Nonenhanced head computed tomography (CT) scan obt Nonenhanced head computed tomography (CT) scan obtained at the level of the inferior pons in the same patient as in the previous 2 images. Acute-on-chronic right temporal subdural hematoma exerts mass effect on the right temporal lobe, causing ipsilateral temporal horn, with effacement and dilatation of the contralateral temporal horn. Narrowing of the contralateral ambient and quadrigeminal plate cisterns is present, with ipsilateral widening of the ambient and quadrigeminal cisterns.

Herniations of the brain are divided into 5 major categories, as follows:

  • Transtentorial herniation [1]
  • Subfalcine/cingulate herniation
  • Foramen magnum/tonsillar herniation (seen in patients with Arnold-Chiari malformation, as demonstrated in the images below) [2, 3, 4, 5]
    T1-weighted sagittal magnetic resonance image thro T1-weighted sagittal magnetic resonance image through the cervical spine in a child with a history of an Arnold-Chiari I malformation. Image shows tonsillar herniation with compression of the central canal at the craniocervical junction and resultant syringohydromyelia in the visualized portion of the cervical spinal cord.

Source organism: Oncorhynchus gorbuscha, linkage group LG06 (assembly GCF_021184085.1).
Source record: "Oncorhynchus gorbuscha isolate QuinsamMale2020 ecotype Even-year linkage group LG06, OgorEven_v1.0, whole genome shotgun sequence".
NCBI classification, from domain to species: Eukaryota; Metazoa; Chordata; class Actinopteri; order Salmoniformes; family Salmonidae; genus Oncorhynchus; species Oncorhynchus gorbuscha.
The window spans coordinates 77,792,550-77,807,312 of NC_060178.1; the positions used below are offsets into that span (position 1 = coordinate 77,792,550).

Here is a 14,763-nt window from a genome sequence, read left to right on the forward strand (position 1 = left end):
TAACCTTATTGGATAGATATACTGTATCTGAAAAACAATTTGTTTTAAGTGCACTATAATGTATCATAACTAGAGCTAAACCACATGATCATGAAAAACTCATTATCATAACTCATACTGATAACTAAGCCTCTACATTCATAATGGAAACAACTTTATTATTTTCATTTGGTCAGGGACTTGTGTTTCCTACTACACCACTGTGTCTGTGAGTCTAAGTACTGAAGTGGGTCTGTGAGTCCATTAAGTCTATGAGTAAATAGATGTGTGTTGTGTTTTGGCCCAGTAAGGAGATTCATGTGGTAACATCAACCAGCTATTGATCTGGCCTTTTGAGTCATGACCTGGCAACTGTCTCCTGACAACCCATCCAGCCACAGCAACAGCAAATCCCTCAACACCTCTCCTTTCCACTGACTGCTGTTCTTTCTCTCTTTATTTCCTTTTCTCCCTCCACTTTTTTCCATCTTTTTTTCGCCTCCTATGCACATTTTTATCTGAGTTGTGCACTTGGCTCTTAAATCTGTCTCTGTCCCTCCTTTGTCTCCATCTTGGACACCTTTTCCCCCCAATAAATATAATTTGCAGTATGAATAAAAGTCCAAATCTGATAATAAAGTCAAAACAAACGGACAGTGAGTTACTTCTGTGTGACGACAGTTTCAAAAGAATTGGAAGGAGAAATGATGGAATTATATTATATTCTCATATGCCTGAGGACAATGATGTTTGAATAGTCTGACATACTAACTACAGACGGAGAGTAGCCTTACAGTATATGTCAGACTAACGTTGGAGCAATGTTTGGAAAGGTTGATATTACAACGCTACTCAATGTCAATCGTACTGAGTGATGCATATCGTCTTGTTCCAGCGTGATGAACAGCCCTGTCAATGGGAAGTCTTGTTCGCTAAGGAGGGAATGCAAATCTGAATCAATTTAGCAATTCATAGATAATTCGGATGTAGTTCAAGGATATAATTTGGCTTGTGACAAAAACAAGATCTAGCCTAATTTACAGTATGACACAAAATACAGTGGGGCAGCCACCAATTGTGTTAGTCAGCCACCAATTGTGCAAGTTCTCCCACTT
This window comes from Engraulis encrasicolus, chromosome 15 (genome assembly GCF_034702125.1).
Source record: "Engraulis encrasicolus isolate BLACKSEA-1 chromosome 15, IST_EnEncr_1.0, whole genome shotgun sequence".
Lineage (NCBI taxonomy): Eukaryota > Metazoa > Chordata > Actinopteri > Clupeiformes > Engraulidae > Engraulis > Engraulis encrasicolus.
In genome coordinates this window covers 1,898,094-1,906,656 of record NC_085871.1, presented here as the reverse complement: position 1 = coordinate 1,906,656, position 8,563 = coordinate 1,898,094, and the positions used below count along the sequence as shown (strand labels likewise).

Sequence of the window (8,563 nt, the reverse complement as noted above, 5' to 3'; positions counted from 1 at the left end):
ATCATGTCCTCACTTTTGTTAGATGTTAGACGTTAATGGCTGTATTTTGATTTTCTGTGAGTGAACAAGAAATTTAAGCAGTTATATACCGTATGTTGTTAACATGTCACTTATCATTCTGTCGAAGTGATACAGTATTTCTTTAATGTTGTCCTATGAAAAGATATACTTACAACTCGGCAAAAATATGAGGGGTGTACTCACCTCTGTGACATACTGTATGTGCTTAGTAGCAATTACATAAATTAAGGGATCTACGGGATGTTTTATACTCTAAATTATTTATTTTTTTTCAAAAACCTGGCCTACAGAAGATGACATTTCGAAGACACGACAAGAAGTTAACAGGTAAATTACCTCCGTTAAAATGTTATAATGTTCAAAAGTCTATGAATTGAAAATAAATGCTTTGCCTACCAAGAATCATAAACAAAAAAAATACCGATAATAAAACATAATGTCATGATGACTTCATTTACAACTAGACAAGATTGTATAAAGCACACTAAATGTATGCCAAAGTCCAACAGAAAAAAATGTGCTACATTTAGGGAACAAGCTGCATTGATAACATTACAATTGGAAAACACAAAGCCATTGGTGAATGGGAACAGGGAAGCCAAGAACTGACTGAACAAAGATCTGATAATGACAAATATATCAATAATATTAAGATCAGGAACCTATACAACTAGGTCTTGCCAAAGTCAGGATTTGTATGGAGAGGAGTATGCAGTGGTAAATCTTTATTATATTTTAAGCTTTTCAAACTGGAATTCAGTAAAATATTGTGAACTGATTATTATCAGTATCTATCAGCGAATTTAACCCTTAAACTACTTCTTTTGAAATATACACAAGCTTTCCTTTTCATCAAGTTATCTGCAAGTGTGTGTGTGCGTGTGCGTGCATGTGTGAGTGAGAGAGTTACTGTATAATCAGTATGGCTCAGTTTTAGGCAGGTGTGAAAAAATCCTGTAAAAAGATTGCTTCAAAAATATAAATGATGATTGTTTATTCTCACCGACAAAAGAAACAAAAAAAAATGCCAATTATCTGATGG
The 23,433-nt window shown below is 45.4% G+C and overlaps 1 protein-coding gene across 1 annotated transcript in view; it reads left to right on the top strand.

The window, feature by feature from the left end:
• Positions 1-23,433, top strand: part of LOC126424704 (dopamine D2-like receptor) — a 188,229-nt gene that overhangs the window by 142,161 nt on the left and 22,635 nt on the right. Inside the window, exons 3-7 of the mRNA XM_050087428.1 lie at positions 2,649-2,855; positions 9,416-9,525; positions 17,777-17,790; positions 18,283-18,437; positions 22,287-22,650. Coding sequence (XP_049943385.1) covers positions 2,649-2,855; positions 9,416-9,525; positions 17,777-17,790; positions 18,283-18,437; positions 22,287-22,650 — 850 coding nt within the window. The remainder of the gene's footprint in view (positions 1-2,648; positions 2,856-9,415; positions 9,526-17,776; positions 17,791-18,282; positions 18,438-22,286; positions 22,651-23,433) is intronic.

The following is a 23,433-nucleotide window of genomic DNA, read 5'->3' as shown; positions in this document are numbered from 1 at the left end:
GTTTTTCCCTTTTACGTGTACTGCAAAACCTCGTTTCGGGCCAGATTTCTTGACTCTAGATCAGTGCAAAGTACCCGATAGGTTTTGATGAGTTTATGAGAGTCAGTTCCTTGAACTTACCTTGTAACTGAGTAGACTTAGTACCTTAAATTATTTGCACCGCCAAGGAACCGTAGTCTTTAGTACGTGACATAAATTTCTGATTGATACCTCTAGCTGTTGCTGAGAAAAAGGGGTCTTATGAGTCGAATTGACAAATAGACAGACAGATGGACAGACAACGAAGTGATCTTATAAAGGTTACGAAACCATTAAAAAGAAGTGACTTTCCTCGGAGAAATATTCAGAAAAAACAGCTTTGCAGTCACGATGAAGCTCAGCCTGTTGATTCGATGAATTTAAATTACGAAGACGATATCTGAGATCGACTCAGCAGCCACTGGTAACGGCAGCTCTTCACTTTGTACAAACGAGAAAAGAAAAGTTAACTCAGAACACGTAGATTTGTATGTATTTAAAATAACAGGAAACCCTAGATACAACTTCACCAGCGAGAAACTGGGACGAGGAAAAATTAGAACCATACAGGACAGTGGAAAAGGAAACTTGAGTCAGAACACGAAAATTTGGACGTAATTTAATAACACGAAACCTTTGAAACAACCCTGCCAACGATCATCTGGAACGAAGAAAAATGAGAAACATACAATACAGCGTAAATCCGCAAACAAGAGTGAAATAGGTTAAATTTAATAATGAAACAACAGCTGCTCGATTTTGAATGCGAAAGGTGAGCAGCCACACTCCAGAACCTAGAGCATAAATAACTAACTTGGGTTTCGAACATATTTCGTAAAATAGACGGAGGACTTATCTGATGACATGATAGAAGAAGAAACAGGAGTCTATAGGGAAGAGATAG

T2-weighted sagittal magnetic resonance image thro T2-weighted sagittal magnetic resonance image through the cervical spine was obtained in the same patient as in the previous image. The cerebellar tonsils are projecting inferiorly below the level of the opisthion, with compression of the central canal at the craniocervical junction. Hyperintense syringohydromyelia in the visualized portion of the cervical spinal cord is demonstrated.
  • Sphenoid/alar herniation
  • Extracranial herniation

Each category of herniation is associated with a specific neurologic syndrome.